What do you want for lunch today? How about for dinner tomorrow, or breakfast three months from now? You might not really know, but Whole Foods thinks it does. The company just released its top 10 list of food trends for 2020.
Obvious conflict of interest aside—their prognostications call out brands they’ll actually carry—but they’re not generally wrong. As Fast Company has reported, the store predicted the coconut-everything craze of 2016 and plant-based boom in recent years (although that one was hard to miss).
“[W]e know that trying new things is one of the top reasons [customers] visit Whole Foods Market,” says Rachel Bukowski, the team leader of product development at Whole Foods, in an email to Fast Company. The list plays into that. “I personally hope that consumers who are curious about food trends will learn something new and be more willing to try it, and I hope consumers that are already familiar with these trends or brands will be excited that they’re ahead of the curve and inspired to follow them through the next year,” she says.
True to form, the company enlisted 50 of its trend-spotting foragers, product buyers, and in-house experts to divine what it thinks we’ll be most hungry for in the year ahead. Their predictions hinge on the idea that customers increasingly care as much about how food is made and as they do its general health benefits. They also raise more existential questions about how we define things like fish sticks. Here’s the range of general agricultural concepts, ingredients, and products Whole Foods bets you’ll be devouring.
Harvests that help the planet: While still a slightly undefined term, the practice of “regenerative agriculture” is all about farming practices that benefit the land (and or environment in general) as opposed to hurt it. Do that right, and you can still make everything from grass-fed beef to gourmet cheeses and tortilla chips sustainably.
Flour in increasingly funky forms: The gluten-free foods movement opened the door for people to start experimenting with classic ingredients like wheat-based flour. That’s led to a whole new wave of leavening agents based on cauliflower, bananas, coconut, and tigernuts, and shelf-ready products that hint at their nutritional benefits, even as desserts.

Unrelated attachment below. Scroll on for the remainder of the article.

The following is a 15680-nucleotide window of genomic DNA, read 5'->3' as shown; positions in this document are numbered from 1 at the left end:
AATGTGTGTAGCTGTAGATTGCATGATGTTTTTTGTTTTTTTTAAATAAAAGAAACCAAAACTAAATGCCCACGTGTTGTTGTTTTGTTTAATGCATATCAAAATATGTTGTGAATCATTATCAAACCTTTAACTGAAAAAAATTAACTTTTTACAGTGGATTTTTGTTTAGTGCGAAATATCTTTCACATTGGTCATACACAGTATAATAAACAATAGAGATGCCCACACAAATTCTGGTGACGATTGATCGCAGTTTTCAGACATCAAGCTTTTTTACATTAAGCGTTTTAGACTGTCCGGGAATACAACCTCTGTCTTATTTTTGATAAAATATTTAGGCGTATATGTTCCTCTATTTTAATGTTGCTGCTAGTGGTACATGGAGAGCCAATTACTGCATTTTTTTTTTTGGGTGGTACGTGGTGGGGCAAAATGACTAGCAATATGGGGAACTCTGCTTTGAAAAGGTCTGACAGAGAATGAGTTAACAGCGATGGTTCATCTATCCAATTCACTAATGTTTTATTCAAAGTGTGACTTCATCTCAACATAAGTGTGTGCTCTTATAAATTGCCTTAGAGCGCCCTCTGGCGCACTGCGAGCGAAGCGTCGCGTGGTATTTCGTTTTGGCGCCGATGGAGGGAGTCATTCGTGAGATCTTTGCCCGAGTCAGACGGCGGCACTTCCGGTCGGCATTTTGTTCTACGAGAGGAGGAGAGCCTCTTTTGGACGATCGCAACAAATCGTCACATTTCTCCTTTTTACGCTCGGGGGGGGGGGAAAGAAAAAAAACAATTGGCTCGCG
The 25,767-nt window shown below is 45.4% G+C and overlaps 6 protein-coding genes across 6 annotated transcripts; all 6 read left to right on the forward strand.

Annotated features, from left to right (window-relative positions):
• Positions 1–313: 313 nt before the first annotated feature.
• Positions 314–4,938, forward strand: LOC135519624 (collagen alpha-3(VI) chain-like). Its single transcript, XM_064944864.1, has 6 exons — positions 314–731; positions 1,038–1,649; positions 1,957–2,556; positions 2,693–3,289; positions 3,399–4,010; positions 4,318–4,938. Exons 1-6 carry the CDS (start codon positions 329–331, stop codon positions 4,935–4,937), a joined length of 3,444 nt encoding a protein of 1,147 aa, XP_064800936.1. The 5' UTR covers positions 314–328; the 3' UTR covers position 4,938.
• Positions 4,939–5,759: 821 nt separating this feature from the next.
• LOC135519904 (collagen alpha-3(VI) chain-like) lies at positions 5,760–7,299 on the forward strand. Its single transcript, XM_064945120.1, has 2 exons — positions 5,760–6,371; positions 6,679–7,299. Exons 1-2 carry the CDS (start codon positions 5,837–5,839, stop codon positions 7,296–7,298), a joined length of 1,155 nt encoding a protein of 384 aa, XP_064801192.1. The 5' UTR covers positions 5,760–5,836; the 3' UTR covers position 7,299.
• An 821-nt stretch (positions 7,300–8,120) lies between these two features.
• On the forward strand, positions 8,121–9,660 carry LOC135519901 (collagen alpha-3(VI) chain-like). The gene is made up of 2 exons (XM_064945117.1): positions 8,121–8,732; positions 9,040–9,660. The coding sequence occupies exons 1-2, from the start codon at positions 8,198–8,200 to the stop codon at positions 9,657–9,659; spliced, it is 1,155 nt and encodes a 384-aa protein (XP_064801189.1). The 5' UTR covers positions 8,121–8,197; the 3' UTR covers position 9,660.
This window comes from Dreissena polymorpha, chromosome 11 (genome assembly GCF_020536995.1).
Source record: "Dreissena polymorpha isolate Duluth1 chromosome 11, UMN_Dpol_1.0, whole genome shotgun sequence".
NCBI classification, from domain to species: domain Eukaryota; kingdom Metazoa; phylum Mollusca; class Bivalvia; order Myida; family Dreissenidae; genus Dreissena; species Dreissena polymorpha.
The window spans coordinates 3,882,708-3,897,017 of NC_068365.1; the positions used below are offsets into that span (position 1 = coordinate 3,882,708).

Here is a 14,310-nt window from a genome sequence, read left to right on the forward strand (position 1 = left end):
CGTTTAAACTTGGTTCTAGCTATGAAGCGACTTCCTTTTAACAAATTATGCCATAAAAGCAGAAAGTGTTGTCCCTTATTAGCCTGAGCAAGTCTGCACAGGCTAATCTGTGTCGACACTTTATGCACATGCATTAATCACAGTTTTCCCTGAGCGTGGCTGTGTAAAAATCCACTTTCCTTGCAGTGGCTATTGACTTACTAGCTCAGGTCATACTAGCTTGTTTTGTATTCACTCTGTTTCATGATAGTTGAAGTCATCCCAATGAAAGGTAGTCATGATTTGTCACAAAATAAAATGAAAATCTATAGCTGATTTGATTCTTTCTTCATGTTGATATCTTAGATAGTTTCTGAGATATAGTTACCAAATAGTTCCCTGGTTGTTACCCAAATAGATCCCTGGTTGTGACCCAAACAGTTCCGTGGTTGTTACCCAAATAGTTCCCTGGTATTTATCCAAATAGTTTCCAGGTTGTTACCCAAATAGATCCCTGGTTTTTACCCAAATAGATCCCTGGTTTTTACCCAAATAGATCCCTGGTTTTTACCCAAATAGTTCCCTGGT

West African ways of cooking: Technically, snack bar company Kind called this one back in 2019. But Whole Foods believes the region’s spicy flavors, pungent seasonings, and indigenous ingredients with “super” benefits like moringa and tamarind will make their way into ever more juices, condiments, and vegetable-based mix-in powders.
Healthier single-serve snack options: Cooking healthfully takes time, so manufacturers are offering their own prepackaged approximations, which Whole Foods thinks will help grab-and-goers not eat terribly. They foresee refrigerated cases filled with “hard-boiled eggs with savory toppings, pickled vegetables, drinkable soups, and mini dips and dippers of all kinds.”
Soy-based foods switch: Soy-based products are a good plant-based alternative for anyone with a milk sensitivity, but some people are also allergic. Some alt-dairy items will be subbing out the original substitute for grain or mung-bean-made concoctions, while supplements and sauces make their own changes (“no-soy” soy sauce is now a thing).
Even nuttier types of butters: Watermelon seeds and macadamia nuts are two new building blocks for brands trying make peanut-butter-like products. The trick is new nut and seed spreads will also be trying this while either eliminating rain-forest palm oil, or at least using a smartly sourced version.
Kid-friendly “foodie” foods: Your kids want chicken nuggets? Go organic. Fish sticks? Try the non-breaded salmon ones. For shoppers raising the next generation of little shoppers, there’s a growing “kids’ menu” of choices, including roasted seaweed and lemon basil chia shortbread cookies.
Honey and maple syrup challengers: There’s a wave of new natural-sounding sauces to slather on stuff. Per Whole Foods, the brands to watch (in their stores) include: “Just Pomegranate Syrup, Lakanto Monk Fruit Sweeteners, D’vash Sweet Potato Nectar, and Birch Benders Monk Fruit Sweetened Pancake Syrup in Classic Maple.” Plus, Swerve, an erythritol-based sugar replacement.
Blended, less beefy burgers: Take a traditional beef patty, replace part of it with an eco-friendlier but still savory filler like mushrooms, and you’ve got a recipe that’s a little healthier and better for the planet. Lots of meat companies are trying this with their own variations that bleed into other products like beef-quinoa-and-veggie meatballs.
No-booze Beverages: Nonalcoholic beer has been around for decades. But it’s gone upscale and craft with a wild variety of fake spirits, seltzers, and beers from the likes of HopTea Sparking Teas to the already extremely popular Athletic Brewing Company.